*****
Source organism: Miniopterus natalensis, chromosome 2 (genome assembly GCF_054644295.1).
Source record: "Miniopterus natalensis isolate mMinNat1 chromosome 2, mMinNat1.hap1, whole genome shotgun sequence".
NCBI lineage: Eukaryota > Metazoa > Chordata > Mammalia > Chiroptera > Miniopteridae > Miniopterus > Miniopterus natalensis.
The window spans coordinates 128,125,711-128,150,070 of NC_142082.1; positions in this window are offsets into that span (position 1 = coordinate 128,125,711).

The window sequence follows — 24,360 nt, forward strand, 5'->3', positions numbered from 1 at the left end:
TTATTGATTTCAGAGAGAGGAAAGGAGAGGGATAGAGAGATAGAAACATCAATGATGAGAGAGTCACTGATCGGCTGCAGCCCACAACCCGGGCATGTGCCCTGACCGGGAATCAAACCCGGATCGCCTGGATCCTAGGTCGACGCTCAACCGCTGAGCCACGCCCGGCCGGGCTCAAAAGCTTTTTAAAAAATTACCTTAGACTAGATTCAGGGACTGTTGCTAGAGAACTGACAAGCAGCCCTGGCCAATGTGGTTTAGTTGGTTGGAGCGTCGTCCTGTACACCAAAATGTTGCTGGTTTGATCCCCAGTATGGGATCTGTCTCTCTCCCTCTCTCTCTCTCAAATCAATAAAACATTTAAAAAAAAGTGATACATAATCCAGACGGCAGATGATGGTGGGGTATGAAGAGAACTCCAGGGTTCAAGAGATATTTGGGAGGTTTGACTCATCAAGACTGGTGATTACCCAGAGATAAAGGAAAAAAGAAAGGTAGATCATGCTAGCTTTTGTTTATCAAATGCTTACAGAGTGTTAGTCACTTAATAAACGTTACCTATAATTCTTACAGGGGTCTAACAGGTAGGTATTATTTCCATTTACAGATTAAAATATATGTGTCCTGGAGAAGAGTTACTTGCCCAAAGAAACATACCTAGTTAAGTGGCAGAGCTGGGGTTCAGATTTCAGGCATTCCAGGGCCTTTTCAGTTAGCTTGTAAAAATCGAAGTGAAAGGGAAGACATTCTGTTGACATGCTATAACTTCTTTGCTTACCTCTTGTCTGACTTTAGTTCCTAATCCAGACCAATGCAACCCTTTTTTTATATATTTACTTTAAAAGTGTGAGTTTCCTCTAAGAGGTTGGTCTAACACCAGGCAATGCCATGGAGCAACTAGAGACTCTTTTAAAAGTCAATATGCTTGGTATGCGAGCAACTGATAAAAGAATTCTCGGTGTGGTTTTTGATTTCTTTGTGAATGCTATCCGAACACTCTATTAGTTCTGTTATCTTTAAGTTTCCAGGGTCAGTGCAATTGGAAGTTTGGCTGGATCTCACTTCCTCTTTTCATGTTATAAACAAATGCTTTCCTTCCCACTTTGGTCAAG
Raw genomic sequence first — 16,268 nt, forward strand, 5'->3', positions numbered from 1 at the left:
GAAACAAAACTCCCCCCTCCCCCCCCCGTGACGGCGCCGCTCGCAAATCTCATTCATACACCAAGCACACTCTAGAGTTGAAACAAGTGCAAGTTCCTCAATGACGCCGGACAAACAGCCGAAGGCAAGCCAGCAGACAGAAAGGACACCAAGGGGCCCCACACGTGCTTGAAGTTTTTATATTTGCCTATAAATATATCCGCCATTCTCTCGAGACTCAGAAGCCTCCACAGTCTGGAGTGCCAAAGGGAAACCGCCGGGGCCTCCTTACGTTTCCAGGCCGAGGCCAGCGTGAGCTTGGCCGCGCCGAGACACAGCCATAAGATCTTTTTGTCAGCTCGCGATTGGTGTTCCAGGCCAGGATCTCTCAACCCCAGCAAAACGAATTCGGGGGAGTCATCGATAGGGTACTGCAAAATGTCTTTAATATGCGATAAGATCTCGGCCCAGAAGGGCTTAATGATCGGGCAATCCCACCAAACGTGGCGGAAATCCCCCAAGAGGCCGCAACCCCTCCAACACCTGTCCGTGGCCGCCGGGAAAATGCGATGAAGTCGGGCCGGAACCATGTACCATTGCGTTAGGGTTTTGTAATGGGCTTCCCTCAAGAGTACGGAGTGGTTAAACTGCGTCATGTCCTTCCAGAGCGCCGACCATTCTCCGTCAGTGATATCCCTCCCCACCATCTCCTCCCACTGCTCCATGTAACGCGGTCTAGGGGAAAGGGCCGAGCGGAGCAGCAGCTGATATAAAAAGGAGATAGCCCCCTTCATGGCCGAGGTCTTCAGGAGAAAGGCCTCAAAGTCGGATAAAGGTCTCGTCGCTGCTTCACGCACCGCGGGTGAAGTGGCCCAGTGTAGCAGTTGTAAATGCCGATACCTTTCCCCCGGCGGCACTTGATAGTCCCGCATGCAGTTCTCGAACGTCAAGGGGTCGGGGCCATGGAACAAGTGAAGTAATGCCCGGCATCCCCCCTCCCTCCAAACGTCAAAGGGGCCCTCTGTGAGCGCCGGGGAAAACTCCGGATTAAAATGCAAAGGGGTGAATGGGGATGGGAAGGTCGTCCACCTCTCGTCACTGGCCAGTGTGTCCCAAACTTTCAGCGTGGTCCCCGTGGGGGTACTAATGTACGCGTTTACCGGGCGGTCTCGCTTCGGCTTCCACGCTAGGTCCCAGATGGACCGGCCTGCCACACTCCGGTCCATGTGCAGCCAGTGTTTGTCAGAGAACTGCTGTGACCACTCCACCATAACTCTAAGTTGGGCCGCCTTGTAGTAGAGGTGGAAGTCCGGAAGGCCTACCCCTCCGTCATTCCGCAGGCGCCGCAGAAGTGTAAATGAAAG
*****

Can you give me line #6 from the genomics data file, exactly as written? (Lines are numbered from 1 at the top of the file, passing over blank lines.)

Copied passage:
TTATTGATTTCAGAGAGAGGAAAGGAGAGGGATAGAGAGATAGAAACATCAATGATGAGAGAGTCACTGATCGGCTGCAGCCCACAACCCGGGCATGTGCCCTGACCGGGAATCAAACCCGGATCGCCTGGATCCTAGGTCGACGCTCAACCGCTGAGCCACGCCCGGCCGGGCTCAAAAGCTTTTTAAAAAATTACCTTAGACTAGATTCAGGGACTGTTGCTAGAGAACTGACAAGCAGCCCTGGCCAATGTGGTTTAGTTGGTTGGAGCGTCGTCCTGTACACCAAAATGTTGCTGGTTTGATCCCCAGTATGGGATCTGTCTCTCTCCCTCTCTCTCTCTCAAATCAATAAAACATTTAAAAAAAAGTGATACATAATCCAGACGGCAGATGATGGTGGGGTATGAAGAGAACTCCAGGGTTCAAGAGATATTTGGGAGGTTTGACTCATCAAGACTGGTGATTACCCAGAGATAAAGGAAAAAAGAAAGGTAGATCATGCTAGCTTTTGTTTATCAAATGCTTACAGAGTGTTAGTCACTTAATAAACGTTACCTATAATTCTTACAGGGGTCTAACAGGTAGGTATTATTTCCATTTACAGATTAAAATATATGTGTCCTGGAGAAGAGTTACTTGCCCAAAGAAACATACCTAGTTAAGTGGCAGAGCTGGGGTTCAGATTTCAGGCATTCCAGGGCCTTTTCAGTTAGCTTGTAAAAATCGAAGTGAAAGGGAAGACATTCTGTTGACATGCTATAACTTCTTTGCTTACCTCTTGTCTGACTTTAGTTCCTAATCCAGACCAATGCAACCCTTTTTTTATATATTTACTTTAAAAGTGTGAGTTTCCTCTAAGAGGTTGGTCTAACACCAGGCAATGCCATGGAGCAACTAGAGACTCTTTTAAAAGTCAATATGCTTGGTATGCGAGCAACTGATAAAAGAATTCTCGGTGTGGTTTTTGATTTCTTTGTGAATGCTATCCGAACACTCTATTAGTTCTGTTATCTTTAAGTTTCCAGGGTCAGTGCAATTGGAAGTTTGGCTGGATCTCACTTCCTCTTTTCATGTTATAAACAAATGCTTTCCTTCCCACTTTGGTCAAG